CHELSEA: I’m gonna assume it’s good.
KAY: I’d assume, cause the prose is gorgeous and that usually translates well, but we just had an e-galley provided by the publisher, so thank you very much. And I just love this book. I love the characters. I love the prose. I love the worldbuilding. I love the pacing. I thought reveals were just, they came at the exact perfect moment. I just loved everything about this. Obvious criticism is gonna be the unbearable whiteness of this. And that was intentional. There is repeated mention about how white the powerful magicians of New York are. And one of our main characters, Laurent, is not. And he is going to try and build his own House and basically let anyone who has even the tiniest spark of magic be part of his House. And it’s pretty heavily implied that that means young people of color, but that does mean he’s basically the only black character. There’s a lot of open talk about various types of prejudices, but the racial stuff is only touched on once or twice. But there’s a lot of implied stuff happening.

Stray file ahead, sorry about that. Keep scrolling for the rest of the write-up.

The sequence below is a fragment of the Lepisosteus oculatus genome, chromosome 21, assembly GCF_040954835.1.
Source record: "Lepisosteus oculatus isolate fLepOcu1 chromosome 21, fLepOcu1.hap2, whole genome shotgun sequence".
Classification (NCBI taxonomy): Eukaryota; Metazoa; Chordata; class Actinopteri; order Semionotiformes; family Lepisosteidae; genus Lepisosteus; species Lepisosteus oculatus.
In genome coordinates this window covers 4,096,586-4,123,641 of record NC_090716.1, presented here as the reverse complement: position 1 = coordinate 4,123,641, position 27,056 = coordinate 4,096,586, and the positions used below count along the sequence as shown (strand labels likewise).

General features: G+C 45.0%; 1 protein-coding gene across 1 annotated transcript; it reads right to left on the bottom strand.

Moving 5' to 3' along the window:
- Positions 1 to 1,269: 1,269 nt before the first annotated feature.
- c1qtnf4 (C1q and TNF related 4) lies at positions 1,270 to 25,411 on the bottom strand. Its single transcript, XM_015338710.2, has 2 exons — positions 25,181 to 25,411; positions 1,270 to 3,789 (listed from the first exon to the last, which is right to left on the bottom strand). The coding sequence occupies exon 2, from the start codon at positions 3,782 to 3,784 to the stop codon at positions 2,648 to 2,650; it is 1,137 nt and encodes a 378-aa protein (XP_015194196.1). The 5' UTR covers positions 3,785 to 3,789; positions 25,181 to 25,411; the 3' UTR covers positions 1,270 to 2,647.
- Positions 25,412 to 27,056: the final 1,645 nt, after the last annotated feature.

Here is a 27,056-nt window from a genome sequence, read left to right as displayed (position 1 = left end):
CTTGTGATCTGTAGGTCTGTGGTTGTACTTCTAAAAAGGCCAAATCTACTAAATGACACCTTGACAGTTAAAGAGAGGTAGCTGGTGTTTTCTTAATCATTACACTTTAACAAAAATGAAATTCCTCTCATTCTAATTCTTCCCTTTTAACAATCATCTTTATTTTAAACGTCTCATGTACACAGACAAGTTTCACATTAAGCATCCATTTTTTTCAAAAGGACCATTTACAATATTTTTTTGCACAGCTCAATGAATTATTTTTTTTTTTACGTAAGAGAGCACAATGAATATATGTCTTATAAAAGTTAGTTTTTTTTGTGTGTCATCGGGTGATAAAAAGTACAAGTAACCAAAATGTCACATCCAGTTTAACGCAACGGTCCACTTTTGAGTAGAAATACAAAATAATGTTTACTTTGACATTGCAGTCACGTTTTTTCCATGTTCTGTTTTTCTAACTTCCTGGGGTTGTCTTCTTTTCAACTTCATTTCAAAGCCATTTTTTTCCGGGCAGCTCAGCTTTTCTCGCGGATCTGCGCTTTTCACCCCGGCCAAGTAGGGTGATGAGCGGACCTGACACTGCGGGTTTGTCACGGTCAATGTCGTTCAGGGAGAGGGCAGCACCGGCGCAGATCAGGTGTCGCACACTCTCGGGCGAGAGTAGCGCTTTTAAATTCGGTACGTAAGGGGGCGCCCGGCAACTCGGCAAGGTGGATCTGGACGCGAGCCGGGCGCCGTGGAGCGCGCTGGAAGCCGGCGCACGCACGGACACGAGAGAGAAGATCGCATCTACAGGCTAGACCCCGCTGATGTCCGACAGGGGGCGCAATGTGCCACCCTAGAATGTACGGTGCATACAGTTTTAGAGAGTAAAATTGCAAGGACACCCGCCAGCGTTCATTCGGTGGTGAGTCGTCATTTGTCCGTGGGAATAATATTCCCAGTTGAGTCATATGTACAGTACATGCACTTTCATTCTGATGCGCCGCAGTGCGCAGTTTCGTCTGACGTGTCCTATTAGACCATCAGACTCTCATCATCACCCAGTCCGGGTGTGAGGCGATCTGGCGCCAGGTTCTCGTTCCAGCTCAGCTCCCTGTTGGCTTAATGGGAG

KAY: Which is done very deftly, but it does also mean that there is a black character. There’s just one person of color, basically, in the whole back. That is, honestly, my biggest criticism of the book.
CHELSEA: I thought this was a really interesting take on magic systems. It’s not the first time I’ve read a magic system that requires, basically, pain sacrifice or requires the doer of magic to vive either of their body or sacrifice something important to them.
KAY: It’s my preferred kind of magic system.
CHELSEA: I think it’s the most, it gives the most stakes to the characters that you’re doing if they know that for everything they do they’re going to have to bear some kind of responsibility or pain or sacrifice in exchange for that.
KAY: Which, the subversion of that is a huge driving force in the book.